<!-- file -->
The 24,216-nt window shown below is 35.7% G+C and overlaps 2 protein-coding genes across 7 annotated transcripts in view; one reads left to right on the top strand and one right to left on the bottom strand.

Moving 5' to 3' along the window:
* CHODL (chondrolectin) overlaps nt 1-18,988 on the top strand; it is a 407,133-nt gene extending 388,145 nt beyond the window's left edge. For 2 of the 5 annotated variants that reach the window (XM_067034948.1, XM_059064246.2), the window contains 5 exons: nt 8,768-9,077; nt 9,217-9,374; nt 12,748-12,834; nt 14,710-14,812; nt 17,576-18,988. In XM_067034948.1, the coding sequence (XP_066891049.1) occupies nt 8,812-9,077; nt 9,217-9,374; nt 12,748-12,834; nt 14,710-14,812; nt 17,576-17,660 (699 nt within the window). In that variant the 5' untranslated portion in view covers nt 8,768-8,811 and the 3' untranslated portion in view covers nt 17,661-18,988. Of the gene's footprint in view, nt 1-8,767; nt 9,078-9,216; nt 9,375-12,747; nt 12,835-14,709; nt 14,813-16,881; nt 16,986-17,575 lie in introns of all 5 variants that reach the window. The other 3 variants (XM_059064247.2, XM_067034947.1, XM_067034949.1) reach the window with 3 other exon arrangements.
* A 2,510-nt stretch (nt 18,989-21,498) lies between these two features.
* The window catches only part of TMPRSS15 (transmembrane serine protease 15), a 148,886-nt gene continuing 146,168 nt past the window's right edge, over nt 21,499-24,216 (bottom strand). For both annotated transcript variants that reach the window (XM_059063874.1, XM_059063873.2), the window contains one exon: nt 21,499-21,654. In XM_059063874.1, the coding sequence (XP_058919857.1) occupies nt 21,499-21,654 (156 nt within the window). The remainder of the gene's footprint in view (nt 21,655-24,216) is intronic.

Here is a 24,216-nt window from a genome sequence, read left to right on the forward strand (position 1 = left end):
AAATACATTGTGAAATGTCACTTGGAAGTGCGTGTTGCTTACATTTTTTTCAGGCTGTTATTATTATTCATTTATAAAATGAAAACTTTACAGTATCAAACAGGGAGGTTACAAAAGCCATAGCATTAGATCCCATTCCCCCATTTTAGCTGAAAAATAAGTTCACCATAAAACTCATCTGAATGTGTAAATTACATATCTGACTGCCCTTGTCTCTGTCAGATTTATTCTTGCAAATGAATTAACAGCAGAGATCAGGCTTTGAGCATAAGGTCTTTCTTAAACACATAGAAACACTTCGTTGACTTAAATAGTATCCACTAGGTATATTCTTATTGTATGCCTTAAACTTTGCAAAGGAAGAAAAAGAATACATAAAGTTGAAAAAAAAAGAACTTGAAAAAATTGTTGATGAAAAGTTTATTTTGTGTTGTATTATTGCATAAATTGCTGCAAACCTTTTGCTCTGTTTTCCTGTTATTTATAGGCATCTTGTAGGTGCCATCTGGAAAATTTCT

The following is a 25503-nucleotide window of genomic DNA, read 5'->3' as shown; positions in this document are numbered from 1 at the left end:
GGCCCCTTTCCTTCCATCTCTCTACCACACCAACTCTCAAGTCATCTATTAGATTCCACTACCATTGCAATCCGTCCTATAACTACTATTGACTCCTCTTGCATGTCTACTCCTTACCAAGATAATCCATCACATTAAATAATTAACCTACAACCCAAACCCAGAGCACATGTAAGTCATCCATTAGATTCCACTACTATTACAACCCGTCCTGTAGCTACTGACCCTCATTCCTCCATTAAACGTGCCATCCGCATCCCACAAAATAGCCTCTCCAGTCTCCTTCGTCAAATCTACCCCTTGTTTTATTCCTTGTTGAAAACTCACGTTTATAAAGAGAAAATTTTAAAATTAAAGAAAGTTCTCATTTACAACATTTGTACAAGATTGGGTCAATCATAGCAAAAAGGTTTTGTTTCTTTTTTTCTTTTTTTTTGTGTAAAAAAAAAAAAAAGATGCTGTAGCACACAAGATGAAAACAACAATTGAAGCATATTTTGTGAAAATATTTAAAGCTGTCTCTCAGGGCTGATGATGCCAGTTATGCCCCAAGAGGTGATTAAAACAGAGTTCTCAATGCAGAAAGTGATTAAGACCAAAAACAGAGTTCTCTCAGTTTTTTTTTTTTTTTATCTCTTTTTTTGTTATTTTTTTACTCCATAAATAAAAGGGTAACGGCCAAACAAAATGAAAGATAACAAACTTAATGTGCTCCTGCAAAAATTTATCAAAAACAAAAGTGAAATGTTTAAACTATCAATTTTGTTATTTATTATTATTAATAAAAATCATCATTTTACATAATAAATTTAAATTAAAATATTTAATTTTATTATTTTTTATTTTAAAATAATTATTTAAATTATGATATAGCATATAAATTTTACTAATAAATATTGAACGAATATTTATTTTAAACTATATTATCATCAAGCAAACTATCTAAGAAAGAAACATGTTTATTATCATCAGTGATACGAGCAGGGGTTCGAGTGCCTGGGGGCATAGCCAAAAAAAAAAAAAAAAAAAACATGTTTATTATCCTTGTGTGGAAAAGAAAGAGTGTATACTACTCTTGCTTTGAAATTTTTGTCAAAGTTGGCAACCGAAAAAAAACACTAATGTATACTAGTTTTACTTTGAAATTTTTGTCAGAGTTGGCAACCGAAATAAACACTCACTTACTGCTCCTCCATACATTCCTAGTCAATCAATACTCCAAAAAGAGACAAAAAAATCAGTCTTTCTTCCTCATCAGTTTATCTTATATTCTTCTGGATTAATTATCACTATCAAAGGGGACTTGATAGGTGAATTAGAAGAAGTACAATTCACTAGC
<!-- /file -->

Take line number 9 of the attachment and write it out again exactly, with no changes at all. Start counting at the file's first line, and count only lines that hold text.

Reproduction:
GGCCCCTTTCCTTCCATCTCTCTACCACACCAACTCTCAAGTCATCTATTAGATTCCACTACCATTGCAATCCGTCCTATAACTACTATTGACTCCTCTTGCATGTCTACTCCTTACCAAGATAATCCATCACATTAAATAATTAACCTACAACCCAAACCCAGAGCACATGTAAGTCATCCATTAGATTCCACTACTATTACAACCCGTCCTGTAGCTACTGACCCTCATTCCTCCATTAAACGTGCCATCCGCATCCCACAAAATAGCCTCTCCAGTCTCCTTCGTCAAATCTACCCCTTGTTTTATTCCTTGTTGAAAACTCACGTTTATAAAGAGAAAATTTTAAAATTAAAGAAAGTTCTCATTTACAACATTTGTACAAGATTGGGTCAATCATAGCAAAAAGGTTTTGTTTCTTTTTTTCTTTTTTTTTGTGTAAAAAAAAAAAAAAGATGCTGTAGCACACAAGATGAAAACAACAATTGAAGCATATTTTGTGAAAATATTTAAAGCTGTCTCTCAGGGCTGATGATGCCAGTTATGCCCCAAGAGGTGATTAAAACAGAGTTCTCAATGCAGAAAGTGATTAAGACCAAAAACAGAGTTCTCTCAGTTTTTTTTTTTTTTTATCTCTTTTTTTGTTATTTTTTTACTCCATAAATAAAAGGGTAACGGCCAAACAAAATGAAAGATAACAAACTTAATGTGCTCCTGCAAAAATTTATCAAAAACAAAAGTGAAATGTTTAAACTATCAATTTTGTTATTTATTATTATTAATAAAAATCATCATTTTACATAATAAATTTAAATTAAAATATTTAATTTTATTATTTTTTATTTTAAAATAATTATTTAAATTATGATATAGCATATAAATTTTACTAATAAATATTGAACGAATATTTATTTTAAACTATATTATCATCAAGCAAACTATCTAAGAAAGAAACATGTTTATTATCATCAGTGATACGAGCAGGGGTTCGAGTGCCTGGGGGCATAGCCAAAAAAAAAAAAAAAAAAAACATGTTTATTATCCTTGTGTGGAAAAGAAAGAGTGTATACTACTCTTGCTTTGAAATTTTTGTCAAAGTTGGCAACCGAAAAAAAACACTAATGTATACTAGTTTTACTTTGAAATTTTTGTCAGAGTTGGCAACCGAAATAAACACTCACTTACTGCTCCTCCATACATTCCTAGTCAATCAATACTCCAAAAAGAGACAAAAAAATCAGTCTTTCTTCCTCATCAGTTTATCTTATATTCTTCTGGATTAATTATCACTATCAAAGGGGACTTGATAGGTGAATTAGAAGAAGTACAATTCACTAGC